In contrast, the canine reproductive life varies greatly from breed to breed with regard to onset of puberty. Small breed dogs typically start having estrus (heat) cycles earlier, at 4-6 months of age, and large breeds typically start later, at 9 to sometimes as late as 24 months of age.
Estrus cycles in the dog vary between each individual dog, average of 6 to 12 days. Some dogs as few as 2 days, some dogs cycle as long as 21 days.1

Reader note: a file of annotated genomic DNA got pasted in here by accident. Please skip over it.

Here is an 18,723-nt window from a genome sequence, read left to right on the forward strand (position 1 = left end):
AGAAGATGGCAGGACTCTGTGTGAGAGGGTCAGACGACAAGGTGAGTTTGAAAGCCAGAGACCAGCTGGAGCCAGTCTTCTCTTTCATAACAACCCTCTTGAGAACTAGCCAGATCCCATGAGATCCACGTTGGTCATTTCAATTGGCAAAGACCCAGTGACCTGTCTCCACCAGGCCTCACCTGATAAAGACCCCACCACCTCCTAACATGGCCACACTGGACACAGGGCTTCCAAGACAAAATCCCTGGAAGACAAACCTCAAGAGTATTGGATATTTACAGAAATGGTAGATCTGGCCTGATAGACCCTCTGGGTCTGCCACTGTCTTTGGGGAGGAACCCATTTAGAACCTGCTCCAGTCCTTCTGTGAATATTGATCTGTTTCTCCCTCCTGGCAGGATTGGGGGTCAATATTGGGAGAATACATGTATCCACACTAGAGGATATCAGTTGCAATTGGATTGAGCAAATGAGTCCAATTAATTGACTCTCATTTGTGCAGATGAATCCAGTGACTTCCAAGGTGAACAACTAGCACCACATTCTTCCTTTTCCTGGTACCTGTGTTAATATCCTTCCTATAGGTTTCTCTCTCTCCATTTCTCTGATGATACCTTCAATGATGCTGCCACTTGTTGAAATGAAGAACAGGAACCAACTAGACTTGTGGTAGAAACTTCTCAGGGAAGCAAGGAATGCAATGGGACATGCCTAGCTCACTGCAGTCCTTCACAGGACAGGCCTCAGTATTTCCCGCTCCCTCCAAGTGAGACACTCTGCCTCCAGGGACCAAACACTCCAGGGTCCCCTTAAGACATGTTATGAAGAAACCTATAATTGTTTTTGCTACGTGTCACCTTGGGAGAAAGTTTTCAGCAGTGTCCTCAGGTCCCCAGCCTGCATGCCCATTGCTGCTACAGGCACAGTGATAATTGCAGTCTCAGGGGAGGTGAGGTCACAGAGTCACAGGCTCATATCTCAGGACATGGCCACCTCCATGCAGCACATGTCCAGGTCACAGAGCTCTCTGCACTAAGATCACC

Female dogs cycle throughout their life, they do not experience menopause (reproductive cycles ceasing with age) as human females do.
Learn more about: the canine estrus cycle
Spay surgery Female dogs that are spayed eliminate the chance of uterine infection (a condition called pyometra), uterine cancer, and ovarian cancer, since the uterus and ovaries are removed during the spay surgery.
Additionally, the chance of breast cancer is greatly reduced, especially if the dog is spayed before the first heat cycle. The earlier that the dog is spayed, the better the chance for reducing or eliminating all of these reproductive diseases mentioned above.
1Canine Reproductive Cycle: From the Merck Veterinary Manual, 8th ed. page 980